While Breeden is focused on big changes, Capellas has a company to save. One of his first moves as CEO was to ax the old WorldCom board. Last fall Sidgmore, who served as interim CEO, brought in Beresford, as well as Jack Rogers, former chairman of Equifax, and former U.S. Attorney General Nicholas Katzenbach. Capellas kept them and recently recruited five additional independent directors, including former deputy attorney general Eric Holder. And earlier this year he fired dozens of employees, including finance workers who allegedly had stood by while others cooked the company's books.

Many of those moves seem like no-brainers, of course he's going to get rid of the finance team on watch during the fraud, or were prescribed by outsiders. But Capellas insists that they are the start of a shift in MCI's attitude. (He points out that he has long been an ethics stickler. At Compaq he forbade people to drive if they consumed even one alcoholic drink at company functions.) Even the most skeptical employees say the CEO has set a tone of openness and accessibility in sharp contrast to the atmosphere during the Ebbers years. "Executives here are taking their cues from Michael, and Michael's style is to put everything on the table," says Vint Cerf, an Internet pioneer who worked at the old MCI in the '80s and rejoined WorldCom in 1994. He now serves as senior vice president of technology strategy.

Other MCI executives say that the company is not merely "checking a box" or doing the minimum mandated by settlements and reports. To satisfy the SEC's ethics-training requirements, for example, some people inside MCI suggested the company buy an "off the shelf" course; Capellas insisted on having one custom-built and attended several meetings with the University of Virginia and New York University professors who created the classes. Capellas and the board also demanded the resignation of general counsel Michael Salsbury, whose conduct had been questioned in a report by bankruptcy examiner Richard Thornburgh. Thornburgh felt Salsbury had failed to keep the board of directors apprised of key transactions involving the company. Most MCI executives believe Salsbury wasn't the bad guy that Ebbers had kept him in the dark on a number of issues, and that in fact Salsbury had ably guided MCI through its settlement with the SEC. Still, Capellas couldn't risk appearing unresponsive to Thornburgh's criticism. He asked Salsbury to leave the company in June.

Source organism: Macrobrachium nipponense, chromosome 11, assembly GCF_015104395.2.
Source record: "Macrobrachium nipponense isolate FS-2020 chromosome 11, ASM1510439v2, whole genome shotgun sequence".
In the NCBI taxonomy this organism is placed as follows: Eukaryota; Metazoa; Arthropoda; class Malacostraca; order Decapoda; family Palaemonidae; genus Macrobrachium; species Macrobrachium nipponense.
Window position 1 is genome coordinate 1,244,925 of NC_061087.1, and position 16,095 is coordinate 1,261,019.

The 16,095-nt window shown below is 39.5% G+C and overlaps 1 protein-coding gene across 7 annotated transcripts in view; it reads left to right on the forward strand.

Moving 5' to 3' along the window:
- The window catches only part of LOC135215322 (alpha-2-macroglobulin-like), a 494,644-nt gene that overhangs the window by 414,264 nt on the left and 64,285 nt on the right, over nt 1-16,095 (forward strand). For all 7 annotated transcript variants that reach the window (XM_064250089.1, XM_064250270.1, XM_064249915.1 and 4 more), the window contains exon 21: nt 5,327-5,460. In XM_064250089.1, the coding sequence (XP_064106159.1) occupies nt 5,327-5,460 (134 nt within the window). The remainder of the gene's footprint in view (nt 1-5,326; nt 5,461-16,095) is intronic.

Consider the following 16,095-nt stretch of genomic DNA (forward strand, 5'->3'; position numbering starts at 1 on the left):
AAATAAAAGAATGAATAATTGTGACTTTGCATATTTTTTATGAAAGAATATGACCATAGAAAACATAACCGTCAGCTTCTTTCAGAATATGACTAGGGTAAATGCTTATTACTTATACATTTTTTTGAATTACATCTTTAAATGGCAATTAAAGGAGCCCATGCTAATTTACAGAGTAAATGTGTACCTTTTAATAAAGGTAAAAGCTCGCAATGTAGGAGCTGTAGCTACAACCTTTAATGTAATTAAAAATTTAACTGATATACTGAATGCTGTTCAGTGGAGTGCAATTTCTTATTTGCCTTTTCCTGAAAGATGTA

Several MCI executives cite that move as an example of how Capellas has acted well beyond the demands of the SEC or some other outside agency. Yet his decisions also point to the unparalleled level of formal and informal scrutiny he must operate under. Among other CEOs who have stepped into the hot seat, few face his challenges: not Ed Breen at Tyco, which doesn't have to deal with a bankruptcy court; not Stephen Cooper at Enron, which is expected to come out of bankruptcy as a boring old energy utility; not even John Reed at the New York Stock Exchange. "When I took the job, I thought there was a fairly defined set of things to deal with, like the bankruptcy and the accounting," Capellas admits. "But when you look at the complexity of the issues, it's impossible to imagine having a broader, more diverse set of constituencies to deal with."

Keeping constituencies satisfied is one thing, fending off competitors another. Telecom rivals say that all of Capellas's do-gooding is merely window-dressing, and that the company still has plenty of housecleaning left. (They have other reasons to be mad: MCI will compete against them post-bankruptcy with a clean balance sheet. It will also be able to use retroactive tax benefits granted thanks to the operating losses MCI should have been reporting during the years of fraud.) Their most recent finger-pointing has to do with MCI's alleged attempts to avoid the fees that long-distance companies typically pay to local telcos for originating or terminating their phone calls.